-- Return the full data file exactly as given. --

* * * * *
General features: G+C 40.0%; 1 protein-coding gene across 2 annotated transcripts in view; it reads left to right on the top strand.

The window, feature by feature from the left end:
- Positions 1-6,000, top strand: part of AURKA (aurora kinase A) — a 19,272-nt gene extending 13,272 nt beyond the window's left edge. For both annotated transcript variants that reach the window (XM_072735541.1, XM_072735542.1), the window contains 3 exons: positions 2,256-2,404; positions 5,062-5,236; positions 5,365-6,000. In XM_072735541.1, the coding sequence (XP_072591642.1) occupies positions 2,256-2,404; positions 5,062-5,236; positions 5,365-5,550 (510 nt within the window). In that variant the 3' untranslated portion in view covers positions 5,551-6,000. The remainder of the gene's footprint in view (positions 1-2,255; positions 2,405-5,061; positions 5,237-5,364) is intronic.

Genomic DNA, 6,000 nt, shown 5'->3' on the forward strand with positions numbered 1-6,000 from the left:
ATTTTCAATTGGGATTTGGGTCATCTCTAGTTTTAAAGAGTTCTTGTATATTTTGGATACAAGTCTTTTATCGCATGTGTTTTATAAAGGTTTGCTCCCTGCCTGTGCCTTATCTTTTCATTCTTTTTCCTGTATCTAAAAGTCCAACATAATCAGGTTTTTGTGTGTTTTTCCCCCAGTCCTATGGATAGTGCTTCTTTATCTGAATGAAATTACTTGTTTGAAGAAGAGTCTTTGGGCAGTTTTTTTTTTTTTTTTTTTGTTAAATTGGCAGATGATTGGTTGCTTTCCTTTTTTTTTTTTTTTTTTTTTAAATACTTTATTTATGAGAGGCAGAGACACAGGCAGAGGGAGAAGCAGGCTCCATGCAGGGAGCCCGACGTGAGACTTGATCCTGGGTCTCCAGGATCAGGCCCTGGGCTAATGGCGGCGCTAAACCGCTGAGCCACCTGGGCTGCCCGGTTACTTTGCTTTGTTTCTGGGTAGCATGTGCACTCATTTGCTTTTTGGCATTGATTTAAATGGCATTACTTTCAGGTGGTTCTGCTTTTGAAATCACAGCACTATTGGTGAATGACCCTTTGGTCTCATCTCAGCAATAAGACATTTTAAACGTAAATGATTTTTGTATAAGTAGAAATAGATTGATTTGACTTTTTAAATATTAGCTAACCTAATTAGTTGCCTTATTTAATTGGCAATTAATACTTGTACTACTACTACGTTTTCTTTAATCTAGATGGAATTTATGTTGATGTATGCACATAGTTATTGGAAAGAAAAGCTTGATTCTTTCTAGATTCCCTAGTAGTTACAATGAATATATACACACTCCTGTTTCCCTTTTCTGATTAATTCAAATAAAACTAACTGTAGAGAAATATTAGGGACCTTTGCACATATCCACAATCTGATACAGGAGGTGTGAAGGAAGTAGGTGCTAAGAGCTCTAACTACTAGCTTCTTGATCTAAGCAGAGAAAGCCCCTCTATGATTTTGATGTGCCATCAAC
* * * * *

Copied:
General features: G+C 40.0%; 1 protein-coding gene across 2 annotated transcripts in view; it reads left to right on the top strand.

The window, feature by feature from the left end:
- Positions 1-6,000, top strand: part of AURKA (aurora kinase A) — a 19,272-nt gene extending 13,272 nt beyond the window's left edge. For both annotated transcript variants that reach the window (XM_072735541.1, XM_072735542.1), the window contains 3 exons: positions 2,256-2,404; positions 5,062-5,236; positions 5,365-6,000. In XM_072735541.1, the coding sequence (XP_072591642.1) occupies positions 2,256-2,404; positions 5,062-5,236; positions 5,365-5,550 (510 nt within the window). In that variant the 3' untranslated portion in view covers positions 5,551-6,000. The remainder of the gene's footprint in view (positions 1-2,255; positions 2,405-5,061; positions 5,237-5,364) is intronic.

Genomic DNA, 6,000 nt, shown 5'->3' on the forward strand with positions numbered 1-6,000 from the left:
ATTTTCAATTGGGATTTGGGTCATCTCTAGTTTTAAAGAGTTCTTGTATATTTTGGATACAAGTCTTTTATCGCATGTGTTTTATAAAGGTTTGCTCCCTGCCTGTGCCTTATCTTTTCATTCTTTTTCCTGTATCTAAAAGTCCAACATAATCAGGTTTTTGTGTGTTTTTCCCCCAGTCCTATGGATAGTGCTTCTTTATCTGAATGAAATTACTTGTTTGAAGAAGAGTCTTTGGGCAGTTTTTTTTTTTTTTTTTTTGTTAAATTGGCAGATGATTGGTTGCTTTCCTTTTTTTTTTTTTTTTTTTTTAAATACTTTATTTATGAGAGGCAGAGACACAGGCAGAGGGAGAAGCAGGCTCCATGCAGGGAGCCCGACGTGAGACTTGATCCTGGGTCTCCAGGATCAGGCCCTGGGCTAATGGCGGCGCTAAACCGCTGAGCCACCTGGGCTGCCCGGTTACTTTGCTTTGTTTCTGGGTAGCATGTGCACTCATTTGCTTTTTGGCATTGATTTAAATGGCATTACTTTCAGGTGGTTCTGCTTTTGAAATCACAGCACTATTGGTGAATGACCCTTTGGTCTCATCTCAGCAATAAGACATTTTAAACGTAAATGATTTTTGTATAAGTAGAAATAGATTGATTTGACTTTTTAAATATTAGCTAACCTAATTAGTTGCCTTATTTAATTGGCAATTAATACTTGTACTACTACTACGTTTTCTTTAATCTAGATGGAATTTATGTTGATGTATGCACATAGTTATTGGAAAGAAAAGCTTGATTCTTTCTAGATTCCCTAGTAGTTACAATGAATATATACACACTCCTGTTTCCCTTTTCTGATTAATTCAAATAAAACTAACTGTAGAGAAATATTAGGGACCTTTGCACATATCCACAATCTGATACAGGAGGTGTGAAGGAAGTAGGTGCTAAGAGCTCTAACTACTAGCTTCTTGATCTAAGCAGAGAAAGCCCCTCTATGATTTTGATGTGCCATCAAC